In the last weekly podcast for the season, Scotty wraps up the playoffs in all their forms. Former Ontario Reign president Justin Kemp breaks his silence and talks about how he knew Ontario would host AHL hockey some day. Paul Bissonnette played a key role in the mentoring of Adrian Kempe in his first venture into North American hockey. Derek Hulak hasn’t forgotten about his friends, especially Cody Smuk. All that plus, News and News and We Hardly Knew Ye.


Finding Solace in Second

There can only be one champion, but even with that– the accomplishments of the runners-up in the Calder and Kelly Cups aren’t something that should be thrown by the wayside. These teams were able to get that far and be it no fault of their own– just got outplayed, were unlucky, or just ran out of steam during the grind. Yet, even with the loss– the season shouldn’t be overlooked and the progress the teams made shouldn’t be scoffed at in hindsight.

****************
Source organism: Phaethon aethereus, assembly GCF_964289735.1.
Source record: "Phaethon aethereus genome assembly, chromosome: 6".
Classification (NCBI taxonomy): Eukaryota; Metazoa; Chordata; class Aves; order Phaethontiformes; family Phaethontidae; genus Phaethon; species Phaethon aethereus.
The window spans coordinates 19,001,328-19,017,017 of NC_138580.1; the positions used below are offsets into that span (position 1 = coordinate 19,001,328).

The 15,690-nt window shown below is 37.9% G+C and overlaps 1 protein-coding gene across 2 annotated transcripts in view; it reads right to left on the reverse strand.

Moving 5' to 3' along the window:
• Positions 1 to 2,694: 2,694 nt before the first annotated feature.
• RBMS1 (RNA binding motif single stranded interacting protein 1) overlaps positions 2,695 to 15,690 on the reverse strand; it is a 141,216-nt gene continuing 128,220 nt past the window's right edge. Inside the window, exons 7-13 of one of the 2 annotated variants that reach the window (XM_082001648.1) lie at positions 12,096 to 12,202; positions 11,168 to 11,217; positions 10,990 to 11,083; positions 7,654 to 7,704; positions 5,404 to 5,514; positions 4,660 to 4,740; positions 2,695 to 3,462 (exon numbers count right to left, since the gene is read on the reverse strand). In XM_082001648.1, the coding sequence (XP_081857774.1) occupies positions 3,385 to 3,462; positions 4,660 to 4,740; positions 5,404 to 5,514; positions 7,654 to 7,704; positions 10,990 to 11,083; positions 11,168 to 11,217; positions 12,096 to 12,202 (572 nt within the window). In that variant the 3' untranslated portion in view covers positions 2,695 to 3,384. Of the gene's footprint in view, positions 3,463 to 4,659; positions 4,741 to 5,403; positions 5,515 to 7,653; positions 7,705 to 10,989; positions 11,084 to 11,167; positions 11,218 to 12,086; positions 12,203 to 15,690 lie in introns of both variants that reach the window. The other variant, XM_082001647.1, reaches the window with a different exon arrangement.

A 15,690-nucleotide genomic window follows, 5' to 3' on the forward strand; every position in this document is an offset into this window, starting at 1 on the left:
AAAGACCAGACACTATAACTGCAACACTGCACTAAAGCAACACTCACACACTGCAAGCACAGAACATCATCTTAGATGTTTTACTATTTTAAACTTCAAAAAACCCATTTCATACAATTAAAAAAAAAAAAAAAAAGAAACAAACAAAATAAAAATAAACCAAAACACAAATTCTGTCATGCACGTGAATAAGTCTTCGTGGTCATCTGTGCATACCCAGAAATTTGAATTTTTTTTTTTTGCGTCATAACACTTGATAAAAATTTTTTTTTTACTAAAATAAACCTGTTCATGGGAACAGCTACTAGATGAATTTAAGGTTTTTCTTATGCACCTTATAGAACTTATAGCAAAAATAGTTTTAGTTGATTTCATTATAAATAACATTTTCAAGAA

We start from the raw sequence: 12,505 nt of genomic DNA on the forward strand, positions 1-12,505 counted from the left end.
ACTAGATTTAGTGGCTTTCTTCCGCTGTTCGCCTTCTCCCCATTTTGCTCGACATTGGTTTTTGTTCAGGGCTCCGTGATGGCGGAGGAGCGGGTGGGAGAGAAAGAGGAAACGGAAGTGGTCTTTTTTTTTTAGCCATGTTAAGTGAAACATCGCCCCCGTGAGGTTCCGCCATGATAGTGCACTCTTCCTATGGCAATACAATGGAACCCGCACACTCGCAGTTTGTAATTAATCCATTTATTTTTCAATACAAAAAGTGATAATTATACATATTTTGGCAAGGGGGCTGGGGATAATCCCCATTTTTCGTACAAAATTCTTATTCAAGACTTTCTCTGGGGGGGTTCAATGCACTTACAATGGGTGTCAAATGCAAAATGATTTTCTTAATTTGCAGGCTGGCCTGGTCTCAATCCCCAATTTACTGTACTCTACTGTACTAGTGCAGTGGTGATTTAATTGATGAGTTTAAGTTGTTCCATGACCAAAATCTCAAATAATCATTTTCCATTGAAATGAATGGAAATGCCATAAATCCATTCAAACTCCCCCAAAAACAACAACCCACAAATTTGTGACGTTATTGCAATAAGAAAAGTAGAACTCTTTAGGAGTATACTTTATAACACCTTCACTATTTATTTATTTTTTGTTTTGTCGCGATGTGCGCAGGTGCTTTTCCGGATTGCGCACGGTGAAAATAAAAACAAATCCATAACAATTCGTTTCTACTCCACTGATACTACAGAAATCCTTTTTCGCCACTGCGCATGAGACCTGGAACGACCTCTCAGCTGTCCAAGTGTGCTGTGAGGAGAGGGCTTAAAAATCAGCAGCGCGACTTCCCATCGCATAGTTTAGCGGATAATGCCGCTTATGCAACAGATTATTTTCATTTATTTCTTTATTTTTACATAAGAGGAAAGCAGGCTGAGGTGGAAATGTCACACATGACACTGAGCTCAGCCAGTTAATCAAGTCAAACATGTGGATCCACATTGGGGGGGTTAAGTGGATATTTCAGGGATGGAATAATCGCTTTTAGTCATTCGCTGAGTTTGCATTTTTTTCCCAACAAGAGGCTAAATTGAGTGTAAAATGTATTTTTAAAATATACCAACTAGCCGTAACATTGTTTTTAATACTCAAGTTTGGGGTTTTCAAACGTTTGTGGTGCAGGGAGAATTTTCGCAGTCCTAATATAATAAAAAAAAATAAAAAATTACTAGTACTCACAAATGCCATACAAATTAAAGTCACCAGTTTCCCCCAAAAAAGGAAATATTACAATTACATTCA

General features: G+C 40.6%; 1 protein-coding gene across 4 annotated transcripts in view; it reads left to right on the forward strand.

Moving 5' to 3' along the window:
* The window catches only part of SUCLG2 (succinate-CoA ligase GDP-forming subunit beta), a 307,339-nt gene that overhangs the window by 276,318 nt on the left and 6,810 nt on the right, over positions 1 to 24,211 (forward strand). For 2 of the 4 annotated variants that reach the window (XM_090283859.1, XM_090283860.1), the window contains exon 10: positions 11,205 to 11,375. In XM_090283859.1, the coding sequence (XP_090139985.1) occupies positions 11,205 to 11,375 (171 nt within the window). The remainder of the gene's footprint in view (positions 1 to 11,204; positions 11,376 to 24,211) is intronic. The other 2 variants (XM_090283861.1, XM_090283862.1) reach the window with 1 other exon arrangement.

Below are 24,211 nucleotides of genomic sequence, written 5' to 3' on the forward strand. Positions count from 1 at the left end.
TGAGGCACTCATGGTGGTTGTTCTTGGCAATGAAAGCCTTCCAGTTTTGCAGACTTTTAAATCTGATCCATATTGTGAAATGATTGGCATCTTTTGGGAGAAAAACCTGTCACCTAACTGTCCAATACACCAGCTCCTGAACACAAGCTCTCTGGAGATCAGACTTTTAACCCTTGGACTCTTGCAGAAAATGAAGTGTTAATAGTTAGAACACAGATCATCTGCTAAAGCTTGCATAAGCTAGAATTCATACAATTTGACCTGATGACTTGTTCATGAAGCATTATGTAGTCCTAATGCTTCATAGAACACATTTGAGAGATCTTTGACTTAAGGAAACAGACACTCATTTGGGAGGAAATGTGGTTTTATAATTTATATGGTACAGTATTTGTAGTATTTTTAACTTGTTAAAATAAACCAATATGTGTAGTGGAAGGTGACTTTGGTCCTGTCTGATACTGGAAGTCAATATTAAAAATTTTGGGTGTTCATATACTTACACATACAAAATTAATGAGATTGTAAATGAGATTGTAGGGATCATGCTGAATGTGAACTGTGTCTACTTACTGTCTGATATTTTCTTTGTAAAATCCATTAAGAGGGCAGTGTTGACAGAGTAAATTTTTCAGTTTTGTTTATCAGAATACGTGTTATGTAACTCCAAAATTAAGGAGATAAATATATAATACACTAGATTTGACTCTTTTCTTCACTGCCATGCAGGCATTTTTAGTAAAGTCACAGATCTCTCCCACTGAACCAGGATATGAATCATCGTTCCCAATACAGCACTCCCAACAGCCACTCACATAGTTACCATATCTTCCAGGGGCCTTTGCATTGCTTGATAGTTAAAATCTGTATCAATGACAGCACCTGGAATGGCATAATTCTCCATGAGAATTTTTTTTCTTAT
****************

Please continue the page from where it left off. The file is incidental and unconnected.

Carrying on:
(Utica Comets photo by Lindsay A. Mogle)

(Utica Comets photo by Lindsay A. Mogle)

The rise of the Utica Comets was on great display in the playoffs, especially in the Calder Cup Finals, where they were playing in the Finals just two years after they were granted acceptance into the league. The group that Robert Esche put together and Travis Green coached has been solid through the first two season and they should have a solid crop of returnees for next season. With the local business and fans turning out in a big way due to this success; the future looks bright overall in Utica.